Psychologist: Children's Grief Over the Loss of Pets Must Be Taken Seriously

Written by Henrik Rothen

Mar.22 - 2024 11:09 AM CET

Photo: Agria
Photo: Agria
Many parents are uncertain about how much their child should be involved when a pet's life is coming to an end. How much does the child understand about death? Should the child be present at euthanasia? And how can you best support your child in processing their grief? Agria Pet Insurance has created an online grief universe with guidance for parents and children who have a pet in its final life stage or are grieving over a pet that has passed away.

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In many homes, children and animals live side by side as part of the family. However, the lifespan of family pets is short, and the loss can often be a child's first encounter with death. Children's grief should be taken seriously and not trivialized, believes psychologist:

  • "Children emotionally attach to their family pets in the same way they do to other family members. In some cases, a child may even be particularly attached to the animal. At the same time, younger children may struggle to understand the difference between life and death and the finality of death. It's a gradual developmental process to understand what being dead means. Therefore, it is important not to overlook the child's natural grief when the animal is no longer part of the family," explains Kristine Jensen de López, who is a professor of developmental psychology and part of the Center for Human-Animal Psychology at Aalborg University. She adds:

  • "Grief is the reaction to the loss of someone you love. Contrary to what many may think, there is emotionally no big difference whether it is a human or an animal one is grieving over. Most children will adapt to the loss of a family member – whether the family member has two or four legs - within a couple of years. But some children may struggle with the grieving process, risking the development of social and emotional problems," she emphasizes.

Supporting Parents in Supporting Children

"Because we know that especially children and adolescents can struggle with the grief over the loss of a pet, we have put a large focus on exactly that group on our new online portal, 'The Last Hug'," explains Tine Stabell, CEO of Agria Pet Insurance.

She explains that the portal is dedicated to helping pet owners understand and process their grief after the loss of a pet in a healthy and constructive way. The platform contains articles, podcasts, and online tools, all developed to meet the needs of those preparing for or experiencing grief over the loss of a pet.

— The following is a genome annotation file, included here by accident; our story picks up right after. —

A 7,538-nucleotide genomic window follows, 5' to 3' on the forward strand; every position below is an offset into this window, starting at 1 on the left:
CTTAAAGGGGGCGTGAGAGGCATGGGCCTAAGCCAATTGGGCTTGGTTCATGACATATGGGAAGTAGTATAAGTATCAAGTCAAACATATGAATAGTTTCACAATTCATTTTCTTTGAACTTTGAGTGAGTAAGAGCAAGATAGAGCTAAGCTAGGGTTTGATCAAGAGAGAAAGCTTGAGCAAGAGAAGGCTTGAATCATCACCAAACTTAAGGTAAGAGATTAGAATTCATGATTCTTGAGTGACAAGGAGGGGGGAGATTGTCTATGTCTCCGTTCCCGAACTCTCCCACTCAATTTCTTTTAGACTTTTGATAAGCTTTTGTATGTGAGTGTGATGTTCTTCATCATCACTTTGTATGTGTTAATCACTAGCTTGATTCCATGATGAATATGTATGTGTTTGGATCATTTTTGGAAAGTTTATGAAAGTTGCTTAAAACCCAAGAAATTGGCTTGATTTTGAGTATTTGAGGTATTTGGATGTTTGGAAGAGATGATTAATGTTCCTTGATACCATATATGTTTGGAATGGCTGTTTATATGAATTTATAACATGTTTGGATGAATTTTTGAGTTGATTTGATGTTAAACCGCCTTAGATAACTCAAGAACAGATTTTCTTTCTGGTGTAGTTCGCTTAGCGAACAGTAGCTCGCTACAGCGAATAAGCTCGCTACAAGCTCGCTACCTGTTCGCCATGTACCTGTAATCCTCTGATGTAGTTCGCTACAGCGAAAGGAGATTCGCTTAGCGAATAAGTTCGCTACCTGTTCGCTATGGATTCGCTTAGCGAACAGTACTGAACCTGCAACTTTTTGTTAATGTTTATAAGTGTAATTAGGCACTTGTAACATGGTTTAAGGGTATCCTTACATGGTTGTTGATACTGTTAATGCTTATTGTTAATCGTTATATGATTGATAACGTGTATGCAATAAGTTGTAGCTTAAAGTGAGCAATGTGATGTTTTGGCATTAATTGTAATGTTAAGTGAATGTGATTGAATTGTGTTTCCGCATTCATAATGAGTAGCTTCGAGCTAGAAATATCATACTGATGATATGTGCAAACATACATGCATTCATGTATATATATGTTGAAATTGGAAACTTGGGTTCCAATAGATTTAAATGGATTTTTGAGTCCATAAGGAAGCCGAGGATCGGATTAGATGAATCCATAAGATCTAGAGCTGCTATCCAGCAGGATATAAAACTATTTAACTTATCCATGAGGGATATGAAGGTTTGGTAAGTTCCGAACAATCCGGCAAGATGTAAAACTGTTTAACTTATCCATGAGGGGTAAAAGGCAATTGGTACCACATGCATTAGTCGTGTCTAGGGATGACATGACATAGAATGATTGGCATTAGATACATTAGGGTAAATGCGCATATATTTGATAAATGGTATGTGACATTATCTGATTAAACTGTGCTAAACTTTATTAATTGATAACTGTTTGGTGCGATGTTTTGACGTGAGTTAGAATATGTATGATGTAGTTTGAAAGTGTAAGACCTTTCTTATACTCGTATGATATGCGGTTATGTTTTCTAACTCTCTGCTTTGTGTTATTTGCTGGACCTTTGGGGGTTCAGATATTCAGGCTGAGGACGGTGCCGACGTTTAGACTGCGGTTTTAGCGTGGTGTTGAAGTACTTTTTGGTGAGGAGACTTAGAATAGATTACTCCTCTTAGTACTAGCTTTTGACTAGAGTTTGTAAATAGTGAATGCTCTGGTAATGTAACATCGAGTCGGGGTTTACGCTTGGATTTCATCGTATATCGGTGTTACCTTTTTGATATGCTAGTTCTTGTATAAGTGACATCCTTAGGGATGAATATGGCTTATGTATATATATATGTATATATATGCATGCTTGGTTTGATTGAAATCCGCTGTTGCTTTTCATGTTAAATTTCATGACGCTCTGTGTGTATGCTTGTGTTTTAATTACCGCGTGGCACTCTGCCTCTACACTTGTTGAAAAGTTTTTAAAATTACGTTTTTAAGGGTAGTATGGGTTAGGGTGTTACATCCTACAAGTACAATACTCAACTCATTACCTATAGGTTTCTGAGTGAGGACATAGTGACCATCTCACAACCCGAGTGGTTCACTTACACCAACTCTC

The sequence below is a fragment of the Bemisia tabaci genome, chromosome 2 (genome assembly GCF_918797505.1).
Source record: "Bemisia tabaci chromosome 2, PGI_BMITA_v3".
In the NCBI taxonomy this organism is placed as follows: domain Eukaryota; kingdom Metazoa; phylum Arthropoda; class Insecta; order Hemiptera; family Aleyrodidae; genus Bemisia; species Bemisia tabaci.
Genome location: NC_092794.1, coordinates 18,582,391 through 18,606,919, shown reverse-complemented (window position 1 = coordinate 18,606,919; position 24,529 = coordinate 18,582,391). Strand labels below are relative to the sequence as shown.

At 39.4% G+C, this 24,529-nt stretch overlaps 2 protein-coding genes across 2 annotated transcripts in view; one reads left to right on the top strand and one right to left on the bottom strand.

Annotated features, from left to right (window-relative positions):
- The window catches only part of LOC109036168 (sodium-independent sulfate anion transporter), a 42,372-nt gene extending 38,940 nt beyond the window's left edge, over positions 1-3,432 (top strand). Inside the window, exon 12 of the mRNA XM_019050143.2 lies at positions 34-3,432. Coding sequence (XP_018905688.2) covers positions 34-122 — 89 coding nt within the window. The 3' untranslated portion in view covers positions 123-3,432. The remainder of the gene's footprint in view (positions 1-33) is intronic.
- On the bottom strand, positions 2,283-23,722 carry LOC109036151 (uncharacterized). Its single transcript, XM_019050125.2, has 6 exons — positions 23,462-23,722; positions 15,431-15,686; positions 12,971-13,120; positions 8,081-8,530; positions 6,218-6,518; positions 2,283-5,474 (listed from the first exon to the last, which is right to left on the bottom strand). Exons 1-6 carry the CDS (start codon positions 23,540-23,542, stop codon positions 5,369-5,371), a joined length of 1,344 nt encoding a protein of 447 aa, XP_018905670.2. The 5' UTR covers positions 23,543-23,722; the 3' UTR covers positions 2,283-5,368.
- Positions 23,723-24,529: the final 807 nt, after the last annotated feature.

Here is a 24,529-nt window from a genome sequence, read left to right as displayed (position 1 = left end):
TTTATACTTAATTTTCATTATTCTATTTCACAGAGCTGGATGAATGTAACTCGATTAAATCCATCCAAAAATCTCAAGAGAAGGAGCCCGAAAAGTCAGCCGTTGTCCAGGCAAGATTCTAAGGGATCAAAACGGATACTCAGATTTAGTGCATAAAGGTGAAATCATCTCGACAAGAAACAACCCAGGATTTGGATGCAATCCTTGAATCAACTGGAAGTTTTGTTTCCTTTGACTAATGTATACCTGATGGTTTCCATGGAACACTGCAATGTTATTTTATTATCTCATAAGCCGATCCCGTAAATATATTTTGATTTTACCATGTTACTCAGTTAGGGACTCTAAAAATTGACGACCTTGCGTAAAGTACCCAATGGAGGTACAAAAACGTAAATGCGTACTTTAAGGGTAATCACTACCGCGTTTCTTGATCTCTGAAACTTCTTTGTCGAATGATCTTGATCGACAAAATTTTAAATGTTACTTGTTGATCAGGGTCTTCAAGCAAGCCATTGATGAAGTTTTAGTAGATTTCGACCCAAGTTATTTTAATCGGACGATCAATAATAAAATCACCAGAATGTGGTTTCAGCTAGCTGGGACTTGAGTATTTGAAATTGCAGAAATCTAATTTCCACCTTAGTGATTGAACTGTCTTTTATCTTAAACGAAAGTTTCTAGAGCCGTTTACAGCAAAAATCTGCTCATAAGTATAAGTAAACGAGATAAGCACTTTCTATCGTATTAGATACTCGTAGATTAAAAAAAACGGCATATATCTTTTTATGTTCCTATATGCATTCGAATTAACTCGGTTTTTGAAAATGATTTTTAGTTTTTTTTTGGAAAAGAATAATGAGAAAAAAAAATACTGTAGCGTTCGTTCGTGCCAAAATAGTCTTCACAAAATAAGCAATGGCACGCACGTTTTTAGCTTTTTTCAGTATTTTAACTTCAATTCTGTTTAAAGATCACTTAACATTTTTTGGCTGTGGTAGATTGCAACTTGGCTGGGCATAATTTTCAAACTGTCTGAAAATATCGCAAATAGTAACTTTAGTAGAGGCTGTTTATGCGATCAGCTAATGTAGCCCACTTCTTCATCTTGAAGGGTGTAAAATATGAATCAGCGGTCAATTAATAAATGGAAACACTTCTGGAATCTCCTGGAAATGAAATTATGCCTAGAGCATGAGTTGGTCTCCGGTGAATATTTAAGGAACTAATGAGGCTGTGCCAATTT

"We aim to provide support for parents, so they can better help their children of all ages with grief processing. Therefore, the new website also contains articles on how you as a parent ensure that your child does not feel guilt or responsibility for the pet's death, and articles discussing whether children should witness the euthanasia of the family's pet," explains Tine Stabell.

Facts: How to Help Your Child in the Grieving Process

  1. Talk About Grief: Conversations about grief help the child put words to their feelings about what has happened. This can help them understand that grief is a natural emotion, and prevent the problematization of these feelings.

  2. Share Good Memories: It's beneficial for the child to talk about the pet that has passed away. Share stories about the day you got the pet, funny experiences, and about its personality and special qualities.

  3. Something to Remember the Pet By: The child may want to keep something that belonged to the pet, such as a food bowl, bed, or collar. These kinds of physical memories can be a support for the child in the grieving process.

  4. Hold a Memorial Ceremony: A joint activity in the family's grieving process can be to hold a memorial ceremony. Plan together how the ceremony should proceed, and respect if the child does not want to participate.

  5. A "Back-Up" During Euthanasia: If the child participates in the euthanasia, it's a good idea to have a family member or a close friend the child knows who is ready to take a walk or take care of the child if it all suddenly becomes too overwhelming. Then the parents can stay with the pet, while there is another adult to take care of the child.

  6. Respect the Child's Wishes: Let the child decide how much they want to be involved in the euthanasia process or other grief-related activities.

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